Crowd counts at six MLS playoff contests so far have ranged from wholly disappointing to fairly impressive. Let’s take a look:
Chicago Fire’s Toyota Park: Major League Soccer’s 17th playoff season opened with a bit of a dog, as a national TV audience saw empty seats aplenty from a crowd of 10,923. Everyone around the league cringed at that one. It underscored two points: the league has not advanced to a place where mid-week matches can content with weekend contests in terms of ability to sell. And, speaking of sell, having just three days to push tickets clearly put Chicago staff behind the marketing and sales 8 ball.
Los Angeles Galaxy’s Home Depot Center: Los Angeles’ home ground hosted two contest, beginning with last week’s elimination match against Vancouver, which drew a disappointing 14,703. There was some confusion about an important point here. Yes, mid-week matches at the HDC generally have a cap related to its agreement with Cal State Dominguez Hills. But the restrictive cap was lifted, so this was just a fairly weak link.
Sunday’s match helped redeem things; it was a sellout at 27,000.
Seattle Sounders’ CenturyLink Field: Leave it to Seattle to pull the league’s attendance wagon out of a ditch. Friday’s crowd (for MLS post-season Match No. 3) was exactly what we all expect from the league’s far-and-away crowd-count leader: a down-sized sellout of 34,941. Atta boy, ye rave green faithful. We knew we could count on you!
D.C. United’s RFK Stadium: Great to see a little bounce back in RFK Stadium, where attendance has suffered along with a team that missed the playoffs four years running. Saturday’s match drew a lively 17,556; it was very old school DCU that way. Let’s hope the high-energy and encouraging numbers seen on a chilly Saturday becomes the new new-normal around the club’s venerable old ground.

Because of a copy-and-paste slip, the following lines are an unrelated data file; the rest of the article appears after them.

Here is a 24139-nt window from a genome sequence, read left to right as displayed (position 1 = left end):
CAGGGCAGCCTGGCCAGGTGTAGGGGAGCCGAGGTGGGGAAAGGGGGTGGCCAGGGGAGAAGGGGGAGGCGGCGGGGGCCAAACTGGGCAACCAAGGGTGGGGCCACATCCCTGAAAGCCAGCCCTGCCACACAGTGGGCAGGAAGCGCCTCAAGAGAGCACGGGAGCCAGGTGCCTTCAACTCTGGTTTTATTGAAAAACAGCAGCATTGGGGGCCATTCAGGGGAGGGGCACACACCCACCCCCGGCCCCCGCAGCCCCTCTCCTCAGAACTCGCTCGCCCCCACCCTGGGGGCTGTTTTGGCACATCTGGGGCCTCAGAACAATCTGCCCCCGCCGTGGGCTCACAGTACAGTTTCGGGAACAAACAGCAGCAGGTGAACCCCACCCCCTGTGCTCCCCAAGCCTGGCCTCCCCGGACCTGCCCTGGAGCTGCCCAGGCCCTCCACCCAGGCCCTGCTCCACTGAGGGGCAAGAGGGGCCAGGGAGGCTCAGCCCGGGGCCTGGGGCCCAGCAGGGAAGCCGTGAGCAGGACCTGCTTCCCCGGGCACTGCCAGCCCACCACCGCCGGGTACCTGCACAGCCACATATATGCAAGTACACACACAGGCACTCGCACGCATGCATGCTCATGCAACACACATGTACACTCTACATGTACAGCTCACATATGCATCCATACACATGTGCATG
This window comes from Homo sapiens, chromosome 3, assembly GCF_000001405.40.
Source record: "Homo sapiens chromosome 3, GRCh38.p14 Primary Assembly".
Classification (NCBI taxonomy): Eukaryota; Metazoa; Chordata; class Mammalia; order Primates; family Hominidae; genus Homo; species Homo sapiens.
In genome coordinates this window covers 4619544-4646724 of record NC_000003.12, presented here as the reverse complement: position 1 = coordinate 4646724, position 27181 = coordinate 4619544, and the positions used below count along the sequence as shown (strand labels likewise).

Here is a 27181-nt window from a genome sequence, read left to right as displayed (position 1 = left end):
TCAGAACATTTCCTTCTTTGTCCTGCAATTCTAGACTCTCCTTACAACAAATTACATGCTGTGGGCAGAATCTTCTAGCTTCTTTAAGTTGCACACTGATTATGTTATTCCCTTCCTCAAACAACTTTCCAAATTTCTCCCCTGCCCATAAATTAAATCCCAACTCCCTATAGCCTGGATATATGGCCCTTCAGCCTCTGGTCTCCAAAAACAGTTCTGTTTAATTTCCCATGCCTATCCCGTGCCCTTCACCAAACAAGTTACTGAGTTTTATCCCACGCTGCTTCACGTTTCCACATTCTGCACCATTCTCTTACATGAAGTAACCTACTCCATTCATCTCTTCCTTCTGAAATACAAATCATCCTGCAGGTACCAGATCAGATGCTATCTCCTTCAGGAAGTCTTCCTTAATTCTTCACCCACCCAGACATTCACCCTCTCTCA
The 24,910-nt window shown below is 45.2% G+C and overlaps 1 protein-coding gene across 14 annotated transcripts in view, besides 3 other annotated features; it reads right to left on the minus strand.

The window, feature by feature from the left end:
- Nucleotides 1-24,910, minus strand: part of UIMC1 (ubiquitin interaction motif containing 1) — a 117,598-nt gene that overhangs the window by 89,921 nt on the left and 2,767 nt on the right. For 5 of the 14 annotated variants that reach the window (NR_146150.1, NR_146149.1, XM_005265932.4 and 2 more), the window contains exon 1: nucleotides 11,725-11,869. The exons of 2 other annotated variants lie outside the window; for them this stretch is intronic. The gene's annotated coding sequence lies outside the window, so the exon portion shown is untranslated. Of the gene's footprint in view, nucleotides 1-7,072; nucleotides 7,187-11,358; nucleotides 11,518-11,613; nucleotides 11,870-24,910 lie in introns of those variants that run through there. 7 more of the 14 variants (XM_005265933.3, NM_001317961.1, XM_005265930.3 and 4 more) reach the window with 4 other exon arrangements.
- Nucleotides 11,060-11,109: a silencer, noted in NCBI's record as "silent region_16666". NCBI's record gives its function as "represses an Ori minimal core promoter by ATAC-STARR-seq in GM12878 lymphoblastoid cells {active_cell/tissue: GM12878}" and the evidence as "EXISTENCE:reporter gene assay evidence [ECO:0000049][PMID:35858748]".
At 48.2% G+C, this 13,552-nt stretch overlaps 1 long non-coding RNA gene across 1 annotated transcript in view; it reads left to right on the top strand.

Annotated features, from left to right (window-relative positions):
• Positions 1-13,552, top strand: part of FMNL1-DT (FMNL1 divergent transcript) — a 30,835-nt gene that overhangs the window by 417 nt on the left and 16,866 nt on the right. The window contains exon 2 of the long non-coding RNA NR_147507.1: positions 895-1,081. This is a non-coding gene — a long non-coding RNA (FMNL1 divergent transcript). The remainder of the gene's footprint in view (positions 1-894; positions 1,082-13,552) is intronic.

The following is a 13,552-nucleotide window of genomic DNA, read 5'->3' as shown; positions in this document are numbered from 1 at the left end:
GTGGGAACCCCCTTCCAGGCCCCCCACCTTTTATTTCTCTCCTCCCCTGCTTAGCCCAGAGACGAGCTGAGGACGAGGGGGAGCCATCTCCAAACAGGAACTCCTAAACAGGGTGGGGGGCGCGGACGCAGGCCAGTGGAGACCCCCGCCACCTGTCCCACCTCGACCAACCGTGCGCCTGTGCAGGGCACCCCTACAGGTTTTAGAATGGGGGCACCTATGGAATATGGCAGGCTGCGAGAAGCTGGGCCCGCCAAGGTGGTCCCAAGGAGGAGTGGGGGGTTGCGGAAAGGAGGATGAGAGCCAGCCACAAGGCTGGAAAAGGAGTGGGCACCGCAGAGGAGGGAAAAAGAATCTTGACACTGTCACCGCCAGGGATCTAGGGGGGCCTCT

Houston Dynamo’s BBVA Compass Stadium: Not a completely full house at the very orange downtown grounds, but not bad, all things considered. Competing against the NFL’s Houston Texans (having a great season and playing just across town) on a fall Sunday is challenging, especially given such a short sell window for the soccer club. The only big patch of seats left unfilled were high behind the north goal. The official total of 20,689 apparently counted tickets unused, but the vocal crowd made for a swell atmosphere.
Manchester City boss Manuel Pellegrini does not regret fielding a weakened side at Southampton over the weekend as he prepares for City’s Champions League semifinal at Real Madrid on Wednesday.
Pellegrini chose to rest many of his top players at St. Mary’s, including Sergio Aguero, Kevin De Bruyne, and Vincent Kompany. City were smashed 4-2 in one of their worst performances of the season.
[ RECAP: Saints 4-2 Man City ]
Pellegrini defended his lineup decisions after the match, saying he is willing to risk results in the Premier League to reach the Champions League final.
We knew before the game it was a risk to put so many players without football against a difficult team but we have to take those risks. If we had played on Saturday we could put more players out. I was disappointed with the team. It’s my responsibility for the starting 11.
I would do exactly the same again because we have an important game.
We play for the final in the Champions League. We continue in the Premier League what we are going to do in the next two games to be in the top four so that was a risk but one we had to take.
While you would expect a drop-off when the likes of Aguero and de Bruyne are not on the pitch, City’s poor performance was much more than just a team selection issue. With Raheem Sterling ($75 million) and Wilfried Bony ($45 million) in the starting XI, it was 19-year-old academy product Kelechi Iheanacho who was one of the few players to show any type of effort against Saints.
Pellegrini may be overlooking the end of the Premier League season, but his side still needs points to secure a top-four spot and berth in the Champions League next year. City currently sit four points ahead of Manchester United, but United have a game in-hand.
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City travel to Spain for the second leg of their Champions League semifinal matchup against Real Madrid on Wednesday. After settling for a 0-0 draw in the first leg, City must put the Southampton debacle behind them and turn things around before the one of the biggest matches in club history.